There are multiple questions surrounding the topic of DIY conveyancing. including whether it is legal to do your own conveyancing what the risks are and how to do it for a buy-to-let property.
In this article, we will also be going over a step by step guide to do DIY conveyancing as the topic is hard to navigate if you do not have the right information at hand.
Adding to this, there are certainly things that can go wrong in the process but at the same time when done right you will save a lot of money and end up with a successful sale of your home by doing DIY conveyancing.
So, read on for an in-depth guide on the topic and be sure to make a note of all the specifics as missing out on a step or failing to recognise a detail could cost you in the long run.
What is DIY conveyancing?
The process of buying or selling a home without the assistance of a solicitor or licenced conveyancer is known as DIY conveyancing.
This means that the buyer or seller is responsible for performing all necessary legal work, such as drafting and reviewing contracts, conducting searches, and filling out forms.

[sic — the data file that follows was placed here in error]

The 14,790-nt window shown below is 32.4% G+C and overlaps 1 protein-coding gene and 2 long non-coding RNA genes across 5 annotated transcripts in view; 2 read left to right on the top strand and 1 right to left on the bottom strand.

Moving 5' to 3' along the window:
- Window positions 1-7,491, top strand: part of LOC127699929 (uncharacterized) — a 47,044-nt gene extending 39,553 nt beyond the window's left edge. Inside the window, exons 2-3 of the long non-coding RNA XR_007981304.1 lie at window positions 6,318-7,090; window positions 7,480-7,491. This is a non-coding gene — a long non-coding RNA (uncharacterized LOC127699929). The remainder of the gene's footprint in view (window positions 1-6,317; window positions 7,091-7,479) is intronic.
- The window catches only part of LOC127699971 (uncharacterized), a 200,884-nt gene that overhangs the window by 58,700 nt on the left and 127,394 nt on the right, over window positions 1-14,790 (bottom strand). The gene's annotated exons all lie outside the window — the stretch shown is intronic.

While DIY conveyancing may save money, it is important to note that it is complex and time-consuming, and there is a risk of making mistakes that could result in legal and financial problems.
Is it possible to do my own conveyancing?
You can do your own DIY conveyancing in most cases but there is still a chance you won’t be able to do it if the property is a leasehold or on a property is not registered with the land Registry.
In addition, a house that is a flat or a property that is being sold while a couple is divorcing or separating also has issues. It can be extremely hard to be sold with your own conveyancing process.
In cases like this, it can get extremely complicated and often it isn’t viable to do DIY conveyancing. Read our article on if you need a solicitor to sell a house for further information on this.
Is DIY conveyancing risky?
There are a few things you should think about before doing your own conveyancing.
While it may appear to be a good way to save money, there are numerous risks involved that you may not have considered.
One of the most serious risks is being unable to obtain a mortgage. You may make mistakes that will cost you more money in repeat searches, surveys, and tax if you do not have the legal knowledge and protection that a Conveyancing Solicitor can provide.